An Al-2.7Fe-1.9Cr-1.8Ti alloy has been spray formed in bulk and the microstructure and properties compared with those of similar alloys produced by casting, powder aomization (PA), and mechanical alloying (MA) routes. In PA and MA routes, a nanoscale metastable icosahedral phase is usually formed and is known to confer high tensile strength. Unlike previous studies of the spray forming of similar Al-based metastable phase containing alloys that were restricted to small billets with high porosity, standard spray forming conditions were used here to produce a similar to 98 pct dense 19-kg billet that was hot isostatically pressed ("HIPed"), forged, and/or extruded. The microstructure has been investigated at all stages of processing using scanning electron microscopy (SEM), electron backscatter diffraction (EBSD), and synchrotron X-ray diffraction (XRD) at the Diamond Light Source. Consistent with the relatively low cooling rate in spray forming under standard conditions, the microstructure showed no compelling evidence for the formation of metastable icosahedral phases. Nonetheless, after downstream processing, the spray-formed mechanical properties as a function of temperature were very similar to both PA rapid solidification (RS) materials and those made by MA. These aspects have been rationalized in terms of the typical phases, defects, and residual strains produced in each process route.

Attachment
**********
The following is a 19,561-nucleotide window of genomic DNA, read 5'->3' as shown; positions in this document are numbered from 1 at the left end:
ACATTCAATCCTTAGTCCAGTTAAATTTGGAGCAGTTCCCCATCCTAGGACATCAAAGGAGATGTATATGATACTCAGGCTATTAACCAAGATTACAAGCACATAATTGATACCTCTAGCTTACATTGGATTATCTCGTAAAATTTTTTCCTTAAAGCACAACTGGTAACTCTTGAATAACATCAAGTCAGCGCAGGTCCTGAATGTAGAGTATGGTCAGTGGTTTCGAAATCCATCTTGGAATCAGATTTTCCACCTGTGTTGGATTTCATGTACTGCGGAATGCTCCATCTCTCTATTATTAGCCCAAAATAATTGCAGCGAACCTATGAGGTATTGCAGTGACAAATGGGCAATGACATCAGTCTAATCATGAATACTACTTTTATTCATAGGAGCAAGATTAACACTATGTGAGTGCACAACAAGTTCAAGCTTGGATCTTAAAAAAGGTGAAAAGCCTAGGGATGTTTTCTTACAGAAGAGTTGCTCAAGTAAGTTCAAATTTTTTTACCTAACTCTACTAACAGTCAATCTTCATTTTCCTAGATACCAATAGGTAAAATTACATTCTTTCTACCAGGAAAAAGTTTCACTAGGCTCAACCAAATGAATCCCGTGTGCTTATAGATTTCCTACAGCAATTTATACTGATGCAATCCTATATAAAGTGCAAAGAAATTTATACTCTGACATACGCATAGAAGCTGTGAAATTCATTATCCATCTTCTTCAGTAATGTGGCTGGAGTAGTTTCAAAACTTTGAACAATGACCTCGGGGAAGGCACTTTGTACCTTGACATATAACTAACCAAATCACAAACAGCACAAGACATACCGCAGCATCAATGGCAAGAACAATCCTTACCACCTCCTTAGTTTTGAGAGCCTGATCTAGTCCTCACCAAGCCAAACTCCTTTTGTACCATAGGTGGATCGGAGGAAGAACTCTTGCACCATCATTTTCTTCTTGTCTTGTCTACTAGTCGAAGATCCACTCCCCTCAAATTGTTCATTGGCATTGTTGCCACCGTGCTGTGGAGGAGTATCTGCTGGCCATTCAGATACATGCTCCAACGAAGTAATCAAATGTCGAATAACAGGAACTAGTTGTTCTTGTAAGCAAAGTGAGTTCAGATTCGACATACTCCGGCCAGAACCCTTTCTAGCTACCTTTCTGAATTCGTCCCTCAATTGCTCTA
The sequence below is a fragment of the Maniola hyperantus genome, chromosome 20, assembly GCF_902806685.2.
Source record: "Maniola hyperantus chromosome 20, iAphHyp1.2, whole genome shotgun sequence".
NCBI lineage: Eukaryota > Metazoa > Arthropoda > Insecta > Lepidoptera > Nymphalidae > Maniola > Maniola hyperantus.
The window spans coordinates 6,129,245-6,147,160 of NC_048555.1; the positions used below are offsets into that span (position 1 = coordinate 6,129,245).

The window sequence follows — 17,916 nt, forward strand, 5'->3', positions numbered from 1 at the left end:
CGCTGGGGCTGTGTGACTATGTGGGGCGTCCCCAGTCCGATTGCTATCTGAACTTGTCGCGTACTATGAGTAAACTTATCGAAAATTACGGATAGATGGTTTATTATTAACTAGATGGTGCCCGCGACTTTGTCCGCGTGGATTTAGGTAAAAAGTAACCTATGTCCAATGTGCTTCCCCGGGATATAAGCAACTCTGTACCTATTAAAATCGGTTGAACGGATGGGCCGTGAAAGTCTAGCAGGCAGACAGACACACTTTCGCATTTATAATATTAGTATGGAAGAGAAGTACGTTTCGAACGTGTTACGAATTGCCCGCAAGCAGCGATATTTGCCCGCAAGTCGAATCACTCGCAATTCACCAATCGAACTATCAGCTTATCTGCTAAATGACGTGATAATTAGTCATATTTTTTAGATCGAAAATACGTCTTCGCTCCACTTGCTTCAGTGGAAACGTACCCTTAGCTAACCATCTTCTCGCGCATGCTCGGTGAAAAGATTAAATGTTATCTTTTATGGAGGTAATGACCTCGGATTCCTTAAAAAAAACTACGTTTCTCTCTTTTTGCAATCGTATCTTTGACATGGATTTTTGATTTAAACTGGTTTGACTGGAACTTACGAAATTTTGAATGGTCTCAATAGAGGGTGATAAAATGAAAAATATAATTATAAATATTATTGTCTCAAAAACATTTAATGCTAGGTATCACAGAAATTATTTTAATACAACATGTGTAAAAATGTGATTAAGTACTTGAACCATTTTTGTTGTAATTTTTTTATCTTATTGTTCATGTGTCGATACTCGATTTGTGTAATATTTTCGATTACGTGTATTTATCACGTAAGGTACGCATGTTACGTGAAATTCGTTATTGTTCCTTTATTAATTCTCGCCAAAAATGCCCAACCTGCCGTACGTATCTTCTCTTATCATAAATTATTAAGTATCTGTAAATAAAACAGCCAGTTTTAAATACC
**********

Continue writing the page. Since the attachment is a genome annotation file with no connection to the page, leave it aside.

- AMORPHOUS PHASE-FORMATION
- HYBRID COMPOSITES